In a test, one company created a perfect resume for an ideal candidate for a clinical scientist role, it scored a mere 43% relevance because the ATS it was submitted to misread it. [Source: Bersin & Associates]

In this next level interview is where they start asking very judicious questions around their hot button topic(s) to glean competitor information or they hope to capture new ideas – that they then massage and make theirs – that will possibly help them resolve some internal crisis or obstacle. They may spend more time asking for detail around process/operations than seems reasonable and are missing some opportunities to ask questions about the candidates ability/competencies in their role.

After ten detailed information-gathering interviews, the pool is then decreased to three to five of the most acceptable candidates [acceptable because they likely can do the job, their salary requirements are most desirable for their range, and have shown they are willing to jump through hoops for the company].

Candidates 4th or 5th Round Of Interviews

The company brings these candidates in to meet with five to eight other people – either in an entire day or in a two or three visit interview process. In many elevated roles you are required to work through an exercise/project for the company or create/facilitate a presentation specific to their business. Again, giving them the ability to gather additional ideas and kidnap additional intellectual property for their use. [The form you signed in the initial phase of interviews generally gives organizations the right to use any ideas offered by candidates for their gain/benefit during the “relationship”, whether short or long term.]

As much as 80% of employee turnover is due to bad hiring decisions. [Source: SmashFly]

Here’s the kicker…these companies can then, compile the best ideas from all the candidates they’ve spoken with, again – hire one of the least expensive candidates, give them their marching orders based on information gathered from – usually – stronger candidates and share the other ideas taken with appropriate department heads. It’s a smarmy practice overall.

And here’s the bigger kicker…these companies don’t possess the talent that can execute these ideas that they have captured. Most great people who are driven enough to deliver solutions also have a unique style or ability that make things work and that can effectively communicate and rally a group of people around a concept. It’s tough to replicate. And most people receiving these seemingly arbitrary, hijacked ideas aren’t willing to put in the work try something new because…they can’t.

The Solutions

For Candidates

I don’t have a perfect solution for this, unfortunately. It’s a gross practice by weak companies with soft leadership that are – in a lot of cases – desperate because they’ve placed themselves in a position where they don’t have the talent to be truly successful and stand out in the marketplace.

I think being aware of this practice is helpful so YOU can manage the conversation and your narrative accordingly. I always prefer the direct method of letting companies know that I know what they are seeking and that I am more than willing to share solutions and support action with their partners and if they would like for me to do that, we can talk about a short-term contract for consulting services. There are also interviews I have cut short because it was clear all they wanted was to squeeze information and ideas from me.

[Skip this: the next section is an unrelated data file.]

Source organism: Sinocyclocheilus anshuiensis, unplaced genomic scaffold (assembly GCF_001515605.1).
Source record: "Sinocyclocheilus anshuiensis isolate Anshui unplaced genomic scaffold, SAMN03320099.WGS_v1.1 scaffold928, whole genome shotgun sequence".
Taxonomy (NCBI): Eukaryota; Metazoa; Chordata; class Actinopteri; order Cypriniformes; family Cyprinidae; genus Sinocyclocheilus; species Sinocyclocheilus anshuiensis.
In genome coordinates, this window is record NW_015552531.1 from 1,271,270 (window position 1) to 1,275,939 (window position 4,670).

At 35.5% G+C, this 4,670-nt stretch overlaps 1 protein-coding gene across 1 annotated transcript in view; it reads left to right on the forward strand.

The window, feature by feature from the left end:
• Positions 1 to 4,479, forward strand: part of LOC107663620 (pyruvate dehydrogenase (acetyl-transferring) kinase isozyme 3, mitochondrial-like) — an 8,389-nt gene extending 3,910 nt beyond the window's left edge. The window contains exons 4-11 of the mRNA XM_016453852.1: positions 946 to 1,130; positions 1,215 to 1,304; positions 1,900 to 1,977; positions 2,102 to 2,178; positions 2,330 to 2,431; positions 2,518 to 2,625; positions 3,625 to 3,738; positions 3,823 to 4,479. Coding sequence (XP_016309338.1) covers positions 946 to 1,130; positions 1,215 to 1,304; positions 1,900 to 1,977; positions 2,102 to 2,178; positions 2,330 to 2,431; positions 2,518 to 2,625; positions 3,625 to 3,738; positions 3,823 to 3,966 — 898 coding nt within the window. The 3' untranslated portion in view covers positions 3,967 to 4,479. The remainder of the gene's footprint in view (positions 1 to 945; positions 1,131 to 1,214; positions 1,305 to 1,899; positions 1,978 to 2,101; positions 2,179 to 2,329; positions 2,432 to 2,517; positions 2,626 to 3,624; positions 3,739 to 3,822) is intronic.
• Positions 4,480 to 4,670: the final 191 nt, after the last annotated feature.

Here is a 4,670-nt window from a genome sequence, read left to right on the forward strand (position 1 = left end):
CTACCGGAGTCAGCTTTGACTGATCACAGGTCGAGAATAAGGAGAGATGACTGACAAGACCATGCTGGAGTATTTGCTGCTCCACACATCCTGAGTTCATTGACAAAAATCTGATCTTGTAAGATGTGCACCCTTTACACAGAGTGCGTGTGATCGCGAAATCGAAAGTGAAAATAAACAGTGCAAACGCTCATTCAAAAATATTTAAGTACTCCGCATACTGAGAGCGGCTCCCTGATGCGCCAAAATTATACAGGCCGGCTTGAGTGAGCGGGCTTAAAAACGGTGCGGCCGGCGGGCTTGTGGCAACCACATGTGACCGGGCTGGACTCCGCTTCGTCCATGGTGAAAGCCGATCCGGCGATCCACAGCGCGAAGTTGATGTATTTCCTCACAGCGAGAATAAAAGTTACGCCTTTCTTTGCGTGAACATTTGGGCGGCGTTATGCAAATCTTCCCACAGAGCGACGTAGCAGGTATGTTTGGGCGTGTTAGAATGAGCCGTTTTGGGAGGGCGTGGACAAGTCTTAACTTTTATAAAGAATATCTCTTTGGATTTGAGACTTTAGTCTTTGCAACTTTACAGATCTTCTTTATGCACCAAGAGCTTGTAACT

You need to make the decision that is best for you – knowing all of your circumstances.

For Companies & Recruiters

A study by Bersin found that organizations with mature talent acquisition strategies, on average, perform 30% better than peers on business outcomes, including the ability to meet or exceed customer expectations, create new products and services faster than competitors, and meet or exceed financial targets. [Source: SmashFly]

Be honest with your candidates. Be honest about candidate salaries and where a person stands on the scale. Be honest about what the interview process is trying to accomplish – from the VERY FIRST contact with candidates. Be fair and honorable in your dealings with candidates. Read and don’t dismiss feedback from Glassdoor, Indeed, and other platforms as just “sour grapes”, there are some broken processes usually that need to be fixed that candidates are sharing in this feedback. Consider the optics of how you manage your candidate experience. So even if a candidate is unsuccessful today, they:

  • Are still excited about your brand and feel encouraged enough to want to work for you in the future;
  • Don’t become critics of your company and its leadership because of terrible communication, candidate ghosting, or other flawed processes [like crowdsourcing];
  • Walk away dazzled by your organization, feeling connected to the people they interacted with, and tell others about the positive experience they had.

Hiring Managers: Challenge the status quo. Fight for THE BEST candidate. This person may be quite different from the others but if they have “it” – take a chance on them. Compensate them fairly. Appreciate and recognize their contributions [and everyone else who makes great contributions to the business]. Never be satisfied with mediocrity.


Founder and Editor in Chief of Excellence In Retail. Published writer. Frequent Podcast Guest. Speaker. Twenty year [oy vey!] retailer. I am passionate about leadership development and workplace culture. 646 246 1380 | [No Sales Contact, please} But it you want to call just to say hello or have a question - that's awesome!